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Know your family medical history.
A family history of type 2 diabetes was associated with a higher incidence of diabetes reports a study in Diabetologia. The greatest risk was observed in those with two parents with type 2 diabetes and those whose parents had been diagnosed with diabetes at a younger age, an effect largely confined to a maternal family history.

Family history of diabetes increases the risk of pre-diabetes by 26 percent. 
Pre-diabetes can take two forms: impaired fasting glycaemia (IFG) where levels of glucose are higher than normal but not high enough to be classed as diabetes; and impaired glucose tolerance (IGT) where blood glucose levels are abnormal due to increased insulin resistance. When Fritsche and colleagues from the German Centre for Diabetes Research analysed the records of 8106 individuals who did not have type 2 diabetes, they found 2624 had IFG and/or IGT. When they went on to analyse whether having at least one first degree relative with diabetes was associated with pre-diabetes, they found that a family history of diabetes increased the risk for pre-diabetes by 26% when the analysis took account of age, sex, and BMI. Writing in Diabetelogia, they conclude: “We found that family history is an important risk factor for pre-diabetes, especially for combined IGT and IFG. Its relevance seems to be more evident in the non-obese.”

Weight gain when there’s a family history of type 2 diabetes. 

Professor Campbell
Professor Lesley Campbell. 

Healthy people with a genetic predisposition to type 2 diabetes gain more weight overeating over the short term than their non-genetically-prone counterparts. In a 28-day study undertaken at Sydney’s Garvan Institute of Medical Research, scientists set out to mimic the kind of overfeeding that typically takes place during feasting periods like Christmas. Seventeen (otherwise healthy) people with a family history of type 2 diabetes, along with 24 people without any family history, took part in the research. The groups were matched for age, weight and lifestyle. Each person was asked to eat 1250 calories (5230 kJ) a day beyond their energy requirements – all carefully calculated in advance. They were given a variety of high-fat snacks such as crisps, chocolate bars and dairy desserts to supplement their normal diets. Their weight, fat distribution and blood insulin levels were measured at the start of the project, after 3 days and at 28 days. On average, the people with a family history of diabetes gained over a kilogram more than the rest (3.4 kg as opposed to 2.2 kg) over 28 days. They also had more insulin circulating in their systems after only 3 days, before they showed any detectable difference in weight gain from the other group.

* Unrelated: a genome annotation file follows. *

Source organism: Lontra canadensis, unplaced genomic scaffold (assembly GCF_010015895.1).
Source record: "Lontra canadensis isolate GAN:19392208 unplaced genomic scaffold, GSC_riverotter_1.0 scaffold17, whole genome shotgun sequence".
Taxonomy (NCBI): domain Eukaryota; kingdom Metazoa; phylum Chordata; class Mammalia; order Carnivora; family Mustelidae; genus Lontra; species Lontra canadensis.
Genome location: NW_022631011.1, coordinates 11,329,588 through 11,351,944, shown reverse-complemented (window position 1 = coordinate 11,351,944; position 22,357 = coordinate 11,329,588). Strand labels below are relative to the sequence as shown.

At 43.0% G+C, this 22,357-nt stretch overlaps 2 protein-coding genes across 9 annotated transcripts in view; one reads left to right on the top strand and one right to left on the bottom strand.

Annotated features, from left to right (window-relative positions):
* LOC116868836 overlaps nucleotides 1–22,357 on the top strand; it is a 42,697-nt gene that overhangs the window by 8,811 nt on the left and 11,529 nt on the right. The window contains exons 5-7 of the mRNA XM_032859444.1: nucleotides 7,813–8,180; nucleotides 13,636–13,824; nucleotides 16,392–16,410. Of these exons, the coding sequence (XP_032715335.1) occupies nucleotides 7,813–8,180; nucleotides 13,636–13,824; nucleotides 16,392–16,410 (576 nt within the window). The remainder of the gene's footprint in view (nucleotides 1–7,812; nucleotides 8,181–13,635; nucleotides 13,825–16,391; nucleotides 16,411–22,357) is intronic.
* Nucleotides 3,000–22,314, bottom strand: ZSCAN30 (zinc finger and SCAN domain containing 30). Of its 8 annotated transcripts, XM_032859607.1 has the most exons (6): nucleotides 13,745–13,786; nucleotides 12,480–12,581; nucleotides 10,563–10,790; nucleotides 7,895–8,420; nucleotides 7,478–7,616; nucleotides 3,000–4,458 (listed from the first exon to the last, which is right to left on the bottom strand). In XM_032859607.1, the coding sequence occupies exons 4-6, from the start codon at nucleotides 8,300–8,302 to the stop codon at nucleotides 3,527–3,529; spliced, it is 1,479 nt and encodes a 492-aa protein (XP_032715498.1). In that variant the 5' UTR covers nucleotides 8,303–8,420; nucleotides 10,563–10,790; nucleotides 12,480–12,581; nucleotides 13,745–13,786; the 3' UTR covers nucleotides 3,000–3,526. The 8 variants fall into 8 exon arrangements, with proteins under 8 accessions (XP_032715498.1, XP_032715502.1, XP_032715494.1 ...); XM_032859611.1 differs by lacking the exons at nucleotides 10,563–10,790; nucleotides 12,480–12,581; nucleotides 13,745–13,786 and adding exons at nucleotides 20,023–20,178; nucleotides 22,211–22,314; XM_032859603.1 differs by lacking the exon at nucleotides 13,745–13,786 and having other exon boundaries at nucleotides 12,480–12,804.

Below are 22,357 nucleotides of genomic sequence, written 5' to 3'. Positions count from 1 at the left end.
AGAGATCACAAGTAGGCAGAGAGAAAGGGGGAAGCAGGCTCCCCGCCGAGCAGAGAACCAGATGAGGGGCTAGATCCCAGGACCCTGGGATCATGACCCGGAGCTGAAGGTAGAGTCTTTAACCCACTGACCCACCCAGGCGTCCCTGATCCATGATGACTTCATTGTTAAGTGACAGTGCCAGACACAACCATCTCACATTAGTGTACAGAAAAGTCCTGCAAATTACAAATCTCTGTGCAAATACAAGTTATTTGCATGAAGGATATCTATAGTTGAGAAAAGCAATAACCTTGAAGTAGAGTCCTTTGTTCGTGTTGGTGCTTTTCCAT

“It’s already well-known that relatives of people with type 2 diabetes are more likely to develop it themselves,” said Professor Campbell, senior researcher at Garvan and Director St Vincent’s Diabetes Services. “We wanted to challenge these individuals with overfeeding while they were still young and healthy, without any metabolic impairments. Our study shows just how quickly the body reacts to overeating, and how harmful it can be in susceptible people. While we expected differences between the two groups, we were surprised by the amount of extra weight the diabetes-prone group gained.”

At the end of the study, participants were helped to lose weight, with both groups being equally successful. The “biggest loser” came from the group with a family history of diabetes.

Nutritional strategies for preventing and managing type 2 diabetes. 
Professor Frank Hu
Professor Frank Hu. 

Writing in The Lancet, Professor Frank Hu and colleagues review the evidence on the dietary components and nutritional strategies for preventing and managing type 2 diabetes. “The quality of dietary fats and carbohydrates consumed is more crucial than is the quantity of these macronutrients,” they conclude. “Diets rich in wholegrains, fruits, vegetables, legumes, and nuts; moderate in alcohol consumption; and lower in refined grains, red or processed meats, and sugar-sweetened beverages have been shown to reduce the risk of diabetes and improve glycemic control and blood lipids in patients with diabetes. With an emphasis on overall diet quality, several dietary patterns such as Mediterranean, low glycemic index, moderately low carbohydrate, and vegetarian diets can be tailored to personal and cultural food preferences and appropriate calorie needs for weight control and diabetes prevention and management.”